In the past four years, a few groups have tried to understand if it is possible to confront this radical picture of a “multiverse” with observation. The idea is to look for signatures of a collision between another bubble universe and our own. Even though the outside eternally inflating spacetime prevents all bubbles from merging, there will be many collisions between bubbles. How many we are even in principle able to see depends in detail on the underlying theory, and given the proliferation of theories, there is no concrete prediction.

Currently, the best information about the primordial universe comes from the cosmic microwave background (CMB). A collision will produce inhomogeneities in the early stages of cosmology inside our bubble, which are then imprinted as temperature and polarization fluctuations of the CMB. One can look for these fingerprints of a bubble collision in data from the WMAP or Planck satellites.

Most of the previous work has been to establish a proof of concept that observable bubble collisions can exist, and that there are theories which predict that we expect to see them; many of the details remain to be worked out. There are however a number of generic signatures of bubble collisions that we used to guide our search. Since a collision affects only a portion of our bubble interior, and because the colliding bubbles are nearly spherical, the signal is confined to a disc on the CMB sky (imagine two merging soap bubbles; the intersection is a ring). The effect of the collision inside the disc is very broad because it has been stretched by inflation. In addition, there might be a jump in the temperature at the boundary of the disc (although the magnitude and sharpness of such a jump has yet to be worked out in detail).

Cosmic Perspective - "the fuel of interest to the fire of genius"

Wednesday, December 8, 2010

Best Space Discoveries of 2010: Nat Geo News's Most Popular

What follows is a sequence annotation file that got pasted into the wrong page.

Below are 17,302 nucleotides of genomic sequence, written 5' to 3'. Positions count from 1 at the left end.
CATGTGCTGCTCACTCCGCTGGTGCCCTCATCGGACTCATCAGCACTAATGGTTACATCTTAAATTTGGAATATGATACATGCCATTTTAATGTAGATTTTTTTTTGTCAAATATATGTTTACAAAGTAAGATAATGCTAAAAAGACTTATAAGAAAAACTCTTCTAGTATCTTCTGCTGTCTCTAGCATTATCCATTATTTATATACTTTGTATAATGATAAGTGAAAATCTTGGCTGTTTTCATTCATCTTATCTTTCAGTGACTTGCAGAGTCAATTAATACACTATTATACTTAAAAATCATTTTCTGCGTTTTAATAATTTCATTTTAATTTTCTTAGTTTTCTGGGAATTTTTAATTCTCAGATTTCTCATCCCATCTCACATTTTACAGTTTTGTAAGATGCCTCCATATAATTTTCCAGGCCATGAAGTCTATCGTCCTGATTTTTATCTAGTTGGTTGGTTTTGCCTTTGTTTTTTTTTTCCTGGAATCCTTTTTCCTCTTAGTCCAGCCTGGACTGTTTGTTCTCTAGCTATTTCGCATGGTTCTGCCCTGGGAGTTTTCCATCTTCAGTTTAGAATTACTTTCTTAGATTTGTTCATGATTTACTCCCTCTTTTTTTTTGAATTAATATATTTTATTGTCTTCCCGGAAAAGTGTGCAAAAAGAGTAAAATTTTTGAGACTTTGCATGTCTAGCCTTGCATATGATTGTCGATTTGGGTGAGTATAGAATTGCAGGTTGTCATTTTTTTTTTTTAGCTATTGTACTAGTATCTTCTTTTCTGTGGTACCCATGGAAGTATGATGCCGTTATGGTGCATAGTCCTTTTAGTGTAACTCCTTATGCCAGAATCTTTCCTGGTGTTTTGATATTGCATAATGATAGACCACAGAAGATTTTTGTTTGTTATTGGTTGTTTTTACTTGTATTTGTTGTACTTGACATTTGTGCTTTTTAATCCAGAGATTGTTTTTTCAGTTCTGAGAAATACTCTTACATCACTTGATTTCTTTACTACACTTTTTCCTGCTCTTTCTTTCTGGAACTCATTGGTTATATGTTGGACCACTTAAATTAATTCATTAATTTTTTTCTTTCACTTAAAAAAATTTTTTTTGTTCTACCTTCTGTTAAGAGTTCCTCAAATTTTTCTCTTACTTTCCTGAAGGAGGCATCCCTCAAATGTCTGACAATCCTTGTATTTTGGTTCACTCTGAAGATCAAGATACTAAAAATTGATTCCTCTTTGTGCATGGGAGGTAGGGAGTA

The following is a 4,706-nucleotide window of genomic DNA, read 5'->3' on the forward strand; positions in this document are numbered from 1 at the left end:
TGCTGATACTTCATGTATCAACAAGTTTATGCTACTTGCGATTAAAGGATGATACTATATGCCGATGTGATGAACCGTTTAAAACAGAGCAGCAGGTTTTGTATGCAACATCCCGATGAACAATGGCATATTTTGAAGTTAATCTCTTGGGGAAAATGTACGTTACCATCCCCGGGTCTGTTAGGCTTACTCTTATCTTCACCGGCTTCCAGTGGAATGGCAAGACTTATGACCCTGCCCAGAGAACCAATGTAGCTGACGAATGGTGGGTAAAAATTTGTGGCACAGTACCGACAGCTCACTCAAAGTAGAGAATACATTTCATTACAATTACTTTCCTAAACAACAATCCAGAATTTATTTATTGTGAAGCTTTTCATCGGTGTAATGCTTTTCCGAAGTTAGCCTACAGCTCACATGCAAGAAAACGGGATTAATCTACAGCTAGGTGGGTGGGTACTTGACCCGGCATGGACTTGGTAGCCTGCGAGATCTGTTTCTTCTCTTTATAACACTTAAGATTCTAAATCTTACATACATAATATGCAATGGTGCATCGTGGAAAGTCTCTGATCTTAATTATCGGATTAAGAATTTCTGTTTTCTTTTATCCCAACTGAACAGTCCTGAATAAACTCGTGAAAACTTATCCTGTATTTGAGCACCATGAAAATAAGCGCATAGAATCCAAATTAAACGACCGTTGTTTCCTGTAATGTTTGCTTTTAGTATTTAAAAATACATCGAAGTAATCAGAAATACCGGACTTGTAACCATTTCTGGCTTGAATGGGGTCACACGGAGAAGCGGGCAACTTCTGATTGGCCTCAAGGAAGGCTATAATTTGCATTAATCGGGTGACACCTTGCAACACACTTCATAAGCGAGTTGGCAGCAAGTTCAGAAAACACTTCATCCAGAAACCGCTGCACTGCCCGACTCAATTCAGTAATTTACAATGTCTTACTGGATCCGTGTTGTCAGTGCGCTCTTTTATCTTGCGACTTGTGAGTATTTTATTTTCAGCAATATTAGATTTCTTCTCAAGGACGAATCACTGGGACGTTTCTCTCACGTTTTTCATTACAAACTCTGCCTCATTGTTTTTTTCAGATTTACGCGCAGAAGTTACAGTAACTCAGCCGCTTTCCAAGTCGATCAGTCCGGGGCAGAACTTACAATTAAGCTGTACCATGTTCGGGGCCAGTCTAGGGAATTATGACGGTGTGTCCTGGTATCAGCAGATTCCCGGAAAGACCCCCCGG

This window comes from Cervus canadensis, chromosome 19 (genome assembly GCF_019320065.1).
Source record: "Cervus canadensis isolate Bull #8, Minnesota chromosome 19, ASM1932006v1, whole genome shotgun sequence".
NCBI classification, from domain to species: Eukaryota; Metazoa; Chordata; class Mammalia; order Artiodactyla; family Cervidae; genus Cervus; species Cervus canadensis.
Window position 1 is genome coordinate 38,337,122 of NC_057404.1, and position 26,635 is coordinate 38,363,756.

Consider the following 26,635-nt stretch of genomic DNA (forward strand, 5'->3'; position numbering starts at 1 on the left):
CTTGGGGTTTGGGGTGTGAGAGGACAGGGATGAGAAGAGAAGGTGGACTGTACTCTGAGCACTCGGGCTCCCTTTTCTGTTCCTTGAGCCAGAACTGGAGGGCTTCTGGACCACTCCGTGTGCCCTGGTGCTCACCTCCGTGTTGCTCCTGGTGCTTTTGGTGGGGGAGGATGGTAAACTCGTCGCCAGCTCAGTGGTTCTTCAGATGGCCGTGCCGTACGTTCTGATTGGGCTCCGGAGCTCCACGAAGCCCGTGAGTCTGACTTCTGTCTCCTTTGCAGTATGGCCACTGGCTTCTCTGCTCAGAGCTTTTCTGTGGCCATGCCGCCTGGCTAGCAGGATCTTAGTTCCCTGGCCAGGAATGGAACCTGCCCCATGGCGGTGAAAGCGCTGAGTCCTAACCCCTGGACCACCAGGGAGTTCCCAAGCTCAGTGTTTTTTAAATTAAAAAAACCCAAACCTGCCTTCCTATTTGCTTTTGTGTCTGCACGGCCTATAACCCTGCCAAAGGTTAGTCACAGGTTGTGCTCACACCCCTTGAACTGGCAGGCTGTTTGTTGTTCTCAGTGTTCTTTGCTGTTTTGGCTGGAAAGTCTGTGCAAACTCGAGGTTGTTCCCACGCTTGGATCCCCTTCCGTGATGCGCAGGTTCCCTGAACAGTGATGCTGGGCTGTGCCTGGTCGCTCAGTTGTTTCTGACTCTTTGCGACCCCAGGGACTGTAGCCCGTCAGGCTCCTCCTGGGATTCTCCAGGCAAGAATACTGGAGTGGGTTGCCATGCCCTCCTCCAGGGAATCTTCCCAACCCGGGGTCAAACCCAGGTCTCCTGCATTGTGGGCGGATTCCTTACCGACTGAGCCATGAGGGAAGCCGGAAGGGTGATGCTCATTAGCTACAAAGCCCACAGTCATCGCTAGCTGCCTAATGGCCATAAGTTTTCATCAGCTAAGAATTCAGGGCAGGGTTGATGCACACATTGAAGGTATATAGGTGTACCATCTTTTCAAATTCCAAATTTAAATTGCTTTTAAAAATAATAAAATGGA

Best Space Discoveries of 2010: Nat Geo News's Most Popular

The Human Brain - Evolutionary Patchwork (Dr. Linden)

Elizabeth Edwards' Brave Message

Elizabeth Edwards' Brave Message

When I arrived, Elizabeth told me that cancer had essentially freed her to say whatever the hell she wanted. Then she proved it, by questioning the one thing all presidential candidates and their spouses must embrace—religious faith:. “I’m not praying for God to save me from cancer. God will enlighten me when the time comes. And if I've done the right thing, I will be enlightened. And if I believe, I'll be saved. And that's all he promises me.” But did she believe? Here she went further than any public figure this side of Christopher Hitchens.

“I had to think about a God who would not save my son. Wade was—and I have lots of evidence; it's not just his mother saying it—a gentle and good boy. He reached out to people who were misfits and outcasts all the time. He could not stand for people to say nasty things about other people; he just didn't want it. For a 16-year-old boy, he was really extraordinary in this regard. I wish I could take credit for it, but I can't. You'd think that if God was going to protect somebody, he'd protect that boy. But not only did he not protect him, the wind blew him from the road. The hand of God blew him from the road. So I had to think, "What kind of God do I have that doesn't intervene—in fact, may even participate—in the death of this good boy?"

Tuesday, December 7, 2010

Jonathan Franzen Quote

Jonathan Franzen, The Art of Fiction

On The Corrections:

The fear out of which that book was written was that new materialism of the brain, which has given us drugs to change our personalities, and the materialism of consumer culture, which provides endless distractions and encourages the endless pursuit of more goods, were both antithetical to the project of literature, which is to connect with that which is unchanging and unchangeable, the tragic dimension of life.

Pictures: 14 Rarest and Weirdest Mammal Species Named

Pictures: 14 Rarest and Weirdest Mammal Species Named

Saturday, December 4, 2010

Rome & Jerusalem - Hybrid Ideas Culture

Matt Ridley speaks about how ideas have sex and the mating of these ideas create hybrid ideas that have cultural consequences. In history the expansion of Roman power and influence into Jewish Culture in Palestine allowed for an exchange and mating of cultural ideas that led to very consequential hybrids. One powerful hybrid being the religion of Christianity and the rise of Monotheism globally. It was Roman authority, Jewish mysticism and pagan mystery occults that gave birth to Christianity. It was Roman Crucifixion, A Jewish Jesus and Pagan familiarity with divine humans that were ingredients to a soup that would set much of human history on a certain trajectory. The Divine Augustus a Son of God would be replaced in some 300 years with the Divine Jesus the Son of God. It was a hybrid of Rome & Jerusalem and carried with it a hybrid theology from paganism and Judaism. The idea of God as Trinity (3 Gods who are 1) is a mix of pagan Monotheism. A hybrid idea of cultural consequence.